The black box seems compact but soon one notices thin cracks from which light penetrates, violently or at low intensity, almost as a graphic sign, but not passively projected. Instead of from inside, the light comes in knocking on the door to make its way. Pushes.
Slowly the outdoor space opens up, the chairs are surrounded by slits of light that rotate at a slow or fast pace. The light creeps between them tracing directions on the floor.
The listener is enveloped by the sound that comes from all around. Twelve speakers above, below, in front and behind the audience, each with a different sound are the diffusion points. We are inside the music.
The excursion of light intensities soon gives way to the rhythm that flanks or contradicts the musical themes, it is a single computer that controls music and light commands together.
Signs of light emerge from above and swoop into space, rapid sequences that suddenly open the vertical, the elevation, giving reason to acute tones.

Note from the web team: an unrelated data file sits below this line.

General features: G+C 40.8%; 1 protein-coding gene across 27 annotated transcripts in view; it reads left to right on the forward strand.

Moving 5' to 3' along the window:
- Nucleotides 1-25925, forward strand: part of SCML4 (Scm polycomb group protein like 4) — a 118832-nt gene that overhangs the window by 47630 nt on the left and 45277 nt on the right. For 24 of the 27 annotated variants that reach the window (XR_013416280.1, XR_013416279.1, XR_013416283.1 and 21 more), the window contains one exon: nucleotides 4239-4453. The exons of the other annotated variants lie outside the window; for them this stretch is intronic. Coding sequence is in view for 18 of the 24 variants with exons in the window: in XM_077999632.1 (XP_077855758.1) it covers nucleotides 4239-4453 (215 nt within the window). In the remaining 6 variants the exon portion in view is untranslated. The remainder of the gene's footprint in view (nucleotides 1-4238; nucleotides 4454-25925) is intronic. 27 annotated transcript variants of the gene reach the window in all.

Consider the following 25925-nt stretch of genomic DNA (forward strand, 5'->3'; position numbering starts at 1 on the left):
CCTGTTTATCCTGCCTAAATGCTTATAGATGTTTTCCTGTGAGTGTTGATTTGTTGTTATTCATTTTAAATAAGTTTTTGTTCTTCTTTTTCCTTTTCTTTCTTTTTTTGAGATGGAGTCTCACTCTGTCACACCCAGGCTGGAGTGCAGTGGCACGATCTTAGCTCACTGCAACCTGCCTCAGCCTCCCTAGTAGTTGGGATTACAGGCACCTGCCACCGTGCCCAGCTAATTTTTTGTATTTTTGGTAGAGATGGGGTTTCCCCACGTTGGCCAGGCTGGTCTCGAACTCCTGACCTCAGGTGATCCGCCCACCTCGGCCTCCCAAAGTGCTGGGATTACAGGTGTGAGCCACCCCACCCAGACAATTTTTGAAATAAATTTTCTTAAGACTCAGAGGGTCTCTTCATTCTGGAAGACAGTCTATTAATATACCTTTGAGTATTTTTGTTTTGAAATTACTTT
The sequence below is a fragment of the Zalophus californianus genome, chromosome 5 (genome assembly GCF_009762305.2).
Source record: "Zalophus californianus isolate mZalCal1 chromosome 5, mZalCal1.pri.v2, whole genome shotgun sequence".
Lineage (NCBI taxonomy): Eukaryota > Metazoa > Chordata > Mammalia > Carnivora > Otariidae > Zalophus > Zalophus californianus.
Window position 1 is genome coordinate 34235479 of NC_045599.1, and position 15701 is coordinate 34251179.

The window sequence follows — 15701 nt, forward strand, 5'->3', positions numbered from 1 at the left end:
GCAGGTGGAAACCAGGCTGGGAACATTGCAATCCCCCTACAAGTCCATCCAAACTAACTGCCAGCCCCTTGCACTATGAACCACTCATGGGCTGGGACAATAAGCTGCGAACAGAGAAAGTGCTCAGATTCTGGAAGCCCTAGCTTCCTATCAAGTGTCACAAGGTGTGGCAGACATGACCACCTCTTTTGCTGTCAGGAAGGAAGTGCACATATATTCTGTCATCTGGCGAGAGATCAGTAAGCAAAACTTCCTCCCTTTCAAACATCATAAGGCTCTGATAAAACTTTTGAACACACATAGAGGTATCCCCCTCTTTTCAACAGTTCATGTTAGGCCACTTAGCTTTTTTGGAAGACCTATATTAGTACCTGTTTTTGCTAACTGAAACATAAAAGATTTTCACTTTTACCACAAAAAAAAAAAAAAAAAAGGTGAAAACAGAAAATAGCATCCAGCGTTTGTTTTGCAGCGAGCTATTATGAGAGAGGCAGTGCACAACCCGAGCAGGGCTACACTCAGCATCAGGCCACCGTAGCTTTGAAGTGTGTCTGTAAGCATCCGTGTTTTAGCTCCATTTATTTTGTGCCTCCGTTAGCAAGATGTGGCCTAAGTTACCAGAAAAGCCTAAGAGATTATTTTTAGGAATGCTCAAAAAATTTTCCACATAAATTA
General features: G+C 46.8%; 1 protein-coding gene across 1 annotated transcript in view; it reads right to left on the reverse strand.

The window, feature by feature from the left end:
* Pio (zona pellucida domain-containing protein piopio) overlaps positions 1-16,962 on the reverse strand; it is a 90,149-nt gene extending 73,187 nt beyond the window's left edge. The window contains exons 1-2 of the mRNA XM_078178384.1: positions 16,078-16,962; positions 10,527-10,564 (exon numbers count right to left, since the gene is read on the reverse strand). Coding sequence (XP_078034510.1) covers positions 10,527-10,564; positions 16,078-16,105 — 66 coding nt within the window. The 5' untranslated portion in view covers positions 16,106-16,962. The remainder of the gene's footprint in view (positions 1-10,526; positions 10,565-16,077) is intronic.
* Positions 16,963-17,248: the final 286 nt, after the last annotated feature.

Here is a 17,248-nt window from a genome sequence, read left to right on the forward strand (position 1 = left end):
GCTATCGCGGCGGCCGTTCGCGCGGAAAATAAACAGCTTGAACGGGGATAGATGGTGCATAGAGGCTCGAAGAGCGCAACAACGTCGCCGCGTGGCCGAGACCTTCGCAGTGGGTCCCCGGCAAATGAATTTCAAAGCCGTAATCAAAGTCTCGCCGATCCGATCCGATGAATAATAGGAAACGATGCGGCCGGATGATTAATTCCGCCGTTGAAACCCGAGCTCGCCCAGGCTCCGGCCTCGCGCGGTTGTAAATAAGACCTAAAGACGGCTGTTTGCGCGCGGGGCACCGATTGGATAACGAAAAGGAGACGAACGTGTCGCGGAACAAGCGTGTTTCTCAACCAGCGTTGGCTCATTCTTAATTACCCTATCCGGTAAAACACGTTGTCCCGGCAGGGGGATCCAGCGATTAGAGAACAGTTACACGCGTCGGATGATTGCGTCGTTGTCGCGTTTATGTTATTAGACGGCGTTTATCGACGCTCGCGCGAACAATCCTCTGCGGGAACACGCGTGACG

The sources above the audience before touching the ground create other graphic signs in the air. The beams of light come together and intertwine in lines within the space, they are taken to exasperation and then withdraw, sucked into the music itself. Waves break on the outside of the walls, letting the bare minimums pass through narrow bundles. Dark and light divide without the possibility of reunification. In a particular subtle but powerful light the song appears, unfolds and increases, brings fear, brings joy, sometimes consolation.
Will the light appear in the song? Sometimes I feel the light. Sometimes I see music
I lose my senses, and I find them again, in the immense feeling. I find a time, a black time.
Will there be a light of consolation to come? Will there be a “feel-time”? “
Luigi Ceccarelli and Vincent Longuemare
lights plan for the installation
Compact Disc Rai Trade RTC006 (2005)
Gregorian chant and electroacoustic music
Exsultet, In Die Resurrectionis
performers: Giacomo Baroffio, Kim Eun Ju, Kantores 96, Sorores
total duration: 48 ’35 ”